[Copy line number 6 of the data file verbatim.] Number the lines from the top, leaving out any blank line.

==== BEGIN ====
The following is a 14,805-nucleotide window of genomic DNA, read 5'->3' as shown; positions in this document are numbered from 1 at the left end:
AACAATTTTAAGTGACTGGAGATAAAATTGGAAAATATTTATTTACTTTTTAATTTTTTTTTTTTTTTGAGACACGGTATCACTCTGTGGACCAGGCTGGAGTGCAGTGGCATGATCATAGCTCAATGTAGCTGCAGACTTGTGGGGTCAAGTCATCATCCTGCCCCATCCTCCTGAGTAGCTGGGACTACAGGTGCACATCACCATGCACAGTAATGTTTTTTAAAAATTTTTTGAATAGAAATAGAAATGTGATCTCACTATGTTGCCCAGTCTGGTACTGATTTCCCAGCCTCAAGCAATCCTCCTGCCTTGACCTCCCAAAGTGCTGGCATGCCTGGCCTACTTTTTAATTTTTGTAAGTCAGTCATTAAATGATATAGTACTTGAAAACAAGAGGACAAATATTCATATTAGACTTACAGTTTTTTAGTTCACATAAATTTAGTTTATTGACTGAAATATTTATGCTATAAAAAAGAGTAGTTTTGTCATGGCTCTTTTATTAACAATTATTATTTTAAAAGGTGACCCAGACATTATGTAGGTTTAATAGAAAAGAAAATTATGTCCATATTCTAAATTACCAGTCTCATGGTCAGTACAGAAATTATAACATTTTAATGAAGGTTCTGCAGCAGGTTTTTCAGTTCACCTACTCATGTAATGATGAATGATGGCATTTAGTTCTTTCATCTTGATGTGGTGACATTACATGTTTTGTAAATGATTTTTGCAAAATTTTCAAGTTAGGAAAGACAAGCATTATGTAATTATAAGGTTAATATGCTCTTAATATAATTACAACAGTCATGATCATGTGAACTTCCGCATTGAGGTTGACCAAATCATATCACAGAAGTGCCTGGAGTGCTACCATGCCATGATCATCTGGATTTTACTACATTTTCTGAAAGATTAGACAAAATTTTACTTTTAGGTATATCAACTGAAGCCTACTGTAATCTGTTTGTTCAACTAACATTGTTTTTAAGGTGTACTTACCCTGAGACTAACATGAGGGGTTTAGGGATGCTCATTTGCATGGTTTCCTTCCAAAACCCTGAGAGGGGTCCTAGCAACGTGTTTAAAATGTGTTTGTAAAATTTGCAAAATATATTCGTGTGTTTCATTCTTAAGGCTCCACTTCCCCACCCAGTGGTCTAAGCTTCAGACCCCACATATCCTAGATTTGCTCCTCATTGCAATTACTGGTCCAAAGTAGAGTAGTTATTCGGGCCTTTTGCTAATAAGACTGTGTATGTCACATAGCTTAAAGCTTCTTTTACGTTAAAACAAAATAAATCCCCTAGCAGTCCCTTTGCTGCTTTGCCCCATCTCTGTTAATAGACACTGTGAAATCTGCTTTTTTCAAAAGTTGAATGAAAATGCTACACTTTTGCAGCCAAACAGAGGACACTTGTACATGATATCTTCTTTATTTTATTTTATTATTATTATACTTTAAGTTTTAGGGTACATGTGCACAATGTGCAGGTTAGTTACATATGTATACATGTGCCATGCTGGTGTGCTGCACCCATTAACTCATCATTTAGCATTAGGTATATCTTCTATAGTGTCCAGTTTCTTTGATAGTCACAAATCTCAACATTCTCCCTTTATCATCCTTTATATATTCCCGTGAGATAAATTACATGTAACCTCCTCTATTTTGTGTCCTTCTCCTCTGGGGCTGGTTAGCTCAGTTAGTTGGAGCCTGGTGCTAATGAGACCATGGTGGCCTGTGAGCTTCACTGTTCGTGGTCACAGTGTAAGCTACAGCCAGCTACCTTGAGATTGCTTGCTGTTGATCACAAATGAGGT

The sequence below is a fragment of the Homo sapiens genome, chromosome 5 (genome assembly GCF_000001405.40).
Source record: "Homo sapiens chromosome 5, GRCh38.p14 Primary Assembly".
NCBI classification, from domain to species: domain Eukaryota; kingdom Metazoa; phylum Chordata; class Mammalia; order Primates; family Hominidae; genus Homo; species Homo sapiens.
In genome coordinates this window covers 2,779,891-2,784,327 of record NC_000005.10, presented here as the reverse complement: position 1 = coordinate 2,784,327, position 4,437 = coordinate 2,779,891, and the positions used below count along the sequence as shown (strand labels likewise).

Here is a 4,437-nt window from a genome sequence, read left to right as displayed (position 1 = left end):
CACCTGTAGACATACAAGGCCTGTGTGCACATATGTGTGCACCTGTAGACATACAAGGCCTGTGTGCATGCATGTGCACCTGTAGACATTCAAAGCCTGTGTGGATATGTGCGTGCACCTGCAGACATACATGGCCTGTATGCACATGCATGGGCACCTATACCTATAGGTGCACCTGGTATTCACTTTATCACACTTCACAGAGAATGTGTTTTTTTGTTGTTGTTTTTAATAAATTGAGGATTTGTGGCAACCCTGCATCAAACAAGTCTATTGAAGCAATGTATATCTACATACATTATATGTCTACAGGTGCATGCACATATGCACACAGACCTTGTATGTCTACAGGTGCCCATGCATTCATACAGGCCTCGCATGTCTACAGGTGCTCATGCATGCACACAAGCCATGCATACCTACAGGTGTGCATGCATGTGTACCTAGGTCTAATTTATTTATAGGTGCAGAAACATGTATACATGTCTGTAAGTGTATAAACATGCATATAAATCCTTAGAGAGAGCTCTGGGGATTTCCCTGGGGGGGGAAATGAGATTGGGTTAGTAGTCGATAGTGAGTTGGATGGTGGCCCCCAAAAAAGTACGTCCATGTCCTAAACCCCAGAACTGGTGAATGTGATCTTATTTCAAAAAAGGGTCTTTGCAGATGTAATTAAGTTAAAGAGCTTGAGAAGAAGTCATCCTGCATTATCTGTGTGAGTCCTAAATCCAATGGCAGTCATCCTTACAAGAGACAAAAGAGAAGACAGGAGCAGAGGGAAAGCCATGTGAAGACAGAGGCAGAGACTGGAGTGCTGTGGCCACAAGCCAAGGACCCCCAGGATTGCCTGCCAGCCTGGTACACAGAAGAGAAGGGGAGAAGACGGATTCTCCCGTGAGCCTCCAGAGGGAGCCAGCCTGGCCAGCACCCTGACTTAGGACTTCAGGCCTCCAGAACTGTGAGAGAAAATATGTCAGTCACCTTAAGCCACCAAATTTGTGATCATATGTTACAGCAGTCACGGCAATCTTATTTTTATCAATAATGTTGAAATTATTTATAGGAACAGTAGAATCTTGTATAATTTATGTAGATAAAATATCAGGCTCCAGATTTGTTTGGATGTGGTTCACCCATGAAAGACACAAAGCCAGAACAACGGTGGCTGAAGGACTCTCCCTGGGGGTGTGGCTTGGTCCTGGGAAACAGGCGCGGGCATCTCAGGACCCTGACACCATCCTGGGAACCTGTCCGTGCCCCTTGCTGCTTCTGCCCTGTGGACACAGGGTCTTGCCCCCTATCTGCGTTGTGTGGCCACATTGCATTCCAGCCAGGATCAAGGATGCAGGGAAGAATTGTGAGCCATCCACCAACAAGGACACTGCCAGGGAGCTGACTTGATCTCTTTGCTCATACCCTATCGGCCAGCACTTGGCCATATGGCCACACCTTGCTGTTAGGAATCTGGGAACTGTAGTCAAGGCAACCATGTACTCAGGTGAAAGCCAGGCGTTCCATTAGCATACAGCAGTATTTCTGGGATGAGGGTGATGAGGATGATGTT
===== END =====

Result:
In genome coordinates this window covers 2,779,891-2,784,327 of record NC_000005.10, presented here as the reverse complement: position 1 = coordinate 2,784,327, position 4,437 = coordinate 2,779,891, and the positions used below count along the sequence as shown (strand labels likewise).